At the time of the announcement, Don Stoherer Jr., head of Arla Foods U.S., said the two cooperatives share parallel values and attitudes toward sustainability, milk traceability and animal care.
Those shared values are important to DFA, too, as is a long-term commitment.
“We’re also in business for the long term,” Panko stressed. “Our farmers are in business for the long term. And we operate in a global landscape; we don’t want to make short-term decisions.”
And DFA’s partnerships aren’t limited to other dairy companies and its farmer owners. Tilley and Panko both lead divisions that partner with customers, too, Massey pointed out.
“A key focus for us is to make sure that we have relevance with our customers,” Panko added. “We’ve actually reallocated a lot of our cost structure outside of a straight sales organization and redeployed it into consumer insights and customer development.”
And DFA’s retail customers are leveraging DFA’s learnings to improve the way they merchandise dairy products in their stores. The cooperative has developed a couple of different systems to help here, he added, including a shoppable pallet. The pallet allows conventional gallons of milk to be stacked on top of each other, with thin plastic sheets separating each layer. DFA’s version also offers sustainability benefits.
“Our system utilizes a 70-gram jug, where previous solutions used jugs in the 85- to 90-gram range,” Panko said. “It took a lot of engineering and investment on our part. We’re continuing to look at new technology to lessen the usage of resin, to increase sustainability.”
Other projects have resulted in unique dairy offerings for consumer brand customers, Tilley noted.
“DFA has the core competency, the core expertise of dairy and dairy science,” he said. “So we’re able to take that technology and produce products for customers that capitalize on that.”
Dedicated to product innovation
DFA’s investment in facilities and partnerships goes hand-in-hand with its investment in new product innovation.
“At DFA, innovation is one of our core values,” Massey explained. “And while our commercial division employees have long focused on product innovation, in recent years we’ve made a concerted effort to create a culture of innovation here — to push ourselves to try new things, to make us more efficient, more relevant with consumers, and also really more successful.”
Case in point: Through an initiative with Dairy Management Inc., DFA recently created a line of enhanced dairy beverages. Marketed under the Live Real Farms brand, the products combine lactose-free milk and milk protein with fruit juice and ingredients such as green tea extract and vitamins. The lactose-free, gluten-free and fat-free products boast 12 grams of dairy protein per serving.
DFA saw the line as a white space opportunity, Massey said.
“We were willing to take risks to test it for the industry,” she added.
Panko said his division is now backing the line’s commercial launch with investment.
“We’re not looking to make money,” he said. “We’re looking longer term, which is maybe a little bit different than we looked at things in the past.”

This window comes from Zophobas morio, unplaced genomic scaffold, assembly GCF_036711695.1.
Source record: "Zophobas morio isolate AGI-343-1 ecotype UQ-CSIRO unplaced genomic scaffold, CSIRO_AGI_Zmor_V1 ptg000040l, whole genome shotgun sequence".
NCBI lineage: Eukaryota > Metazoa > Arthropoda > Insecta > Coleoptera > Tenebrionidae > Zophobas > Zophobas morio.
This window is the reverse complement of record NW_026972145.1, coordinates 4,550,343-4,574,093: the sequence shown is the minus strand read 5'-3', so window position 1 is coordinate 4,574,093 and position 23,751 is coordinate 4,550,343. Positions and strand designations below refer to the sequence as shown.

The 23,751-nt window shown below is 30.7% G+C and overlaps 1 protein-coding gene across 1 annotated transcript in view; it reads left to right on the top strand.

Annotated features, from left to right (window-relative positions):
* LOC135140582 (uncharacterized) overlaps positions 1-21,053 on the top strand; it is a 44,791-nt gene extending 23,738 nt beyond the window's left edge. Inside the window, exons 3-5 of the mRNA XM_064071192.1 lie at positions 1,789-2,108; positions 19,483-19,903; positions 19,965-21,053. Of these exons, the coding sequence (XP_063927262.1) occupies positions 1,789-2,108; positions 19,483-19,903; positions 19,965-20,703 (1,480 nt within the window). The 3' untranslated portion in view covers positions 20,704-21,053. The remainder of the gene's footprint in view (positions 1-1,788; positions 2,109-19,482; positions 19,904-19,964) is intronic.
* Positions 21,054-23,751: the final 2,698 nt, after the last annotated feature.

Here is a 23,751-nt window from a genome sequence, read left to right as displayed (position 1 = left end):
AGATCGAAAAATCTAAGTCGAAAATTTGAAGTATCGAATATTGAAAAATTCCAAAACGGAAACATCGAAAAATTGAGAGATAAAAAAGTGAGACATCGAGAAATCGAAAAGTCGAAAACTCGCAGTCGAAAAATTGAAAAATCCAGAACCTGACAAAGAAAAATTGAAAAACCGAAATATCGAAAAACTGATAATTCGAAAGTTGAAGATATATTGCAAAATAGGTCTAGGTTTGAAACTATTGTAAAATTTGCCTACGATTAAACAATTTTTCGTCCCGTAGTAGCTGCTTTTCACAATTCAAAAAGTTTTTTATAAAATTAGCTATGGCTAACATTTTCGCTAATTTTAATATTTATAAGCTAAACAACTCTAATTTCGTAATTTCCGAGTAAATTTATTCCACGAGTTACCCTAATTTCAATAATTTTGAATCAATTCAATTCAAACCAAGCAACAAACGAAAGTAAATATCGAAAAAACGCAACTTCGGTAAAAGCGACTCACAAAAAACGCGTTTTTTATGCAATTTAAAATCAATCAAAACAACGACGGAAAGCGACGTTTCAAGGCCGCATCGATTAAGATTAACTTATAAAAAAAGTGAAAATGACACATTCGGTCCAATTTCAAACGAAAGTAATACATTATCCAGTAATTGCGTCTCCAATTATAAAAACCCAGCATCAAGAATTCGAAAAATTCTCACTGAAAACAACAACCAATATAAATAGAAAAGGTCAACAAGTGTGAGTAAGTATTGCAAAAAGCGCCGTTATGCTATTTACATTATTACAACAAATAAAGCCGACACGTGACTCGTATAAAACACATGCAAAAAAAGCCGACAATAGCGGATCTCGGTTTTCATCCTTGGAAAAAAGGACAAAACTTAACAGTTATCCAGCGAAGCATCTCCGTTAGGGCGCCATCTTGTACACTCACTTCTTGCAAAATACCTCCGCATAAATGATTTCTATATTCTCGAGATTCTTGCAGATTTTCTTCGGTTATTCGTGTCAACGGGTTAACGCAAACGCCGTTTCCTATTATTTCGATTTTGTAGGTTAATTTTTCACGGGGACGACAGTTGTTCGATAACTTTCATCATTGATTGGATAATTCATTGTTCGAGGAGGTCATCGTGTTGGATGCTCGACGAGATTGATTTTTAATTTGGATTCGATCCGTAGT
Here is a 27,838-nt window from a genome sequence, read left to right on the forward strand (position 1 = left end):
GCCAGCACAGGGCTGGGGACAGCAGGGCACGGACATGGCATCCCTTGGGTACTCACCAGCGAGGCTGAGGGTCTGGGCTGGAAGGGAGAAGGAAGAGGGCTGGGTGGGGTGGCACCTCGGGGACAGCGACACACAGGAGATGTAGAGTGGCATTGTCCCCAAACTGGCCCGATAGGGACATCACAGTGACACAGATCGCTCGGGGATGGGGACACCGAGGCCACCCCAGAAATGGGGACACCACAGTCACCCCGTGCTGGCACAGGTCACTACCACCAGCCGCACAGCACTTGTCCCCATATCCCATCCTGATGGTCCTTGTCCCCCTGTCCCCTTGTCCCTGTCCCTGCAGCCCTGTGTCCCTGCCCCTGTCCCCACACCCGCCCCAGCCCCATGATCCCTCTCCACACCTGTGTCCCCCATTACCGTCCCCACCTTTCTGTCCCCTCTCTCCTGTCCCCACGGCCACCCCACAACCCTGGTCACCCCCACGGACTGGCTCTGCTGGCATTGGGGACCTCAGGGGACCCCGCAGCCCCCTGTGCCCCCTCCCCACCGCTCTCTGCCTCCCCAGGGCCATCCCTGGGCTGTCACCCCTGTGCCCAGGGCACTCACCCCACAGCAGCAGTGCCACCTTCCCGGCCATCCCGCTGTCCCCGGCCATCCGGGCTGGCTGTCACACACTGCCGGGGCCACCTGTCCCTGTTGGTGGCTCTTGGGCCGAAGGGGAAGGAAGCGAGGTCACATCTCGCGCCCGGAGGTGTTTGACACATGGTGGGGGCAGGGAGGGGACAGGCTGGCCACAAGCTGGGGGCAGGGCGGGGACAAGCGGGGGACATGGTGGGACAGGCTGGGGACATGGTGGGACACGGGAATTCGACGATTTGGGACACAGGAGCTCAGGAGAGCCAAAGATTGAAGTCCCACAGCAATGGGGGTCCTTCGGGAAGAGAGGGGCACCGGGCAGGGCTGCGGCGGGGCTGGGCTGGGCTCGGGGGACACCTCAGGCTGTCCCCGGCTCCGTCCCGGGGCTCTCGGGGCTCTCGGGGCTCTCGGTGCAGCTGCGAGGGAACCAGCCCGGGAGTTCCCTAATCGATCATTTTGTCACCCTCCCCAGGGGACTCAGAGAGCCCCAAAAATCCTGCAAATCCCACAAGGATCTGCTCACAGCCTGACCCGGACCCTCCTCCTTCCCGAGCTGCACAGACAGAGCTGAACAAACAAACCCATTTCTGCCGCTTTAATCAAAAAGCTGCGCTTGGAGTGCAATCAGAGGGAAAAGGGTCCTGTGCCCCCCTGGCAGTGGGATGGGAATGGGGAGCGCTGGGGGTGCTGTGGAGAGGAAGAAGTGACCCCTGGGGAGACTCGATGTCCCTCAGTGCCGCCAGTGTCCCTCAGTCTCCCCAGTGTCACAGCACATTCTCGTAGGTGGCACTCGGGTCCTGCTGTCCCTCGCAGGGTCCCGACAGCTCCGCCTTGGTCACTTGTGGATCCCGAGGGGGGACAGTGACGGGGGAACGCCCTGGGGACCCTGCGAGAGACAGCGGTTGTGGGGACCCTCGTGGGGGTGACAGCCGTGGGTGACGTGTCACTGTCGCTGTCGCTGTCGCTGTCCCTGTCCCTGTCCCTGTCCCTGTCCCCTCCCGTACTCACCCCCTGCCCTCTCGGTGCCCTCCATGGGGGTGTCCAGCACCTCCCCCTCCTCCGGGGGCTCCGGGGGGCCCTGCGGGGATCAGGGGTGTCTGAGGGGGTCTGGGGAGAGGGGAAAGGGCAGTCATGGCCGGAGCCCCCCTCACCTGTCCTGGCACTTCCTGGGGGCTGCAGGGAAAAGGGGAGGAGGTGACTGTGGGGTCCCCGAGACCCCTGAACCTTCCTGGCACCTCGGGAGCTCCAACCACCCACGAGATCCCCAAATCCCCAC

It helps, of course, that DFA’s CEO has been — and continues to be — a catalyst for innovation inside DFA, Tilley said.
“I’ve heard Rick characterize innovation as rethinking what you already know, approaching the industry with insight, with an understanding both internally and externally to pursue these opportunities,” he said.
Another new launch, the Sports Shake Sportsman protein shake line, leverages DFA’s Sports Shake legacy brand. But, as Tilley explained, DFA used consumer insights and industry research to pursue a different consumer base from that of the main legacy brand: the avid outdoorsmen.
“In pursuing that consumer base, we spent significant monies to build the brand and will continue to spend significant monies in and around that brand,” he said. “And we are having success.”
DFA’s newly acquired extended shelf life facility, Cumberland Dairy in New Jersey, also will be conducive to new product innovation going forward. Panko said the company will be focusing on the cultured space here.
“One example is single-serve cottage cheese,” he noted. “It’s really on trend with consumers because of the [positive] attributes of cottage cheese.”
Innovation isn’t limited to new brands, however. DFA’s legacy brands, including Kemps, Borden, La Vaquita, Keller’s Creamery and many more, get their fair share of new products and continued investment, Panko said.
“We recently had to freshen up the brands to make them more relevant to today’s consumers,” Glade said. “And to continue to reinforce that the reason you ought to prefer DFA brands is we’re farmer owned — communicating that great aspect of our great-tasting, high-quality products to consumers.”
DFA continues to go after growth opportunities for its commercial businesses — not for the sake of growth, but to better meet the needs of the marketplace, Glade said. And that marketplace is increasingly a global one.
He pointed to Southeast Asia and China as two areas of particular interest, thanks to rising demand for dairy protein.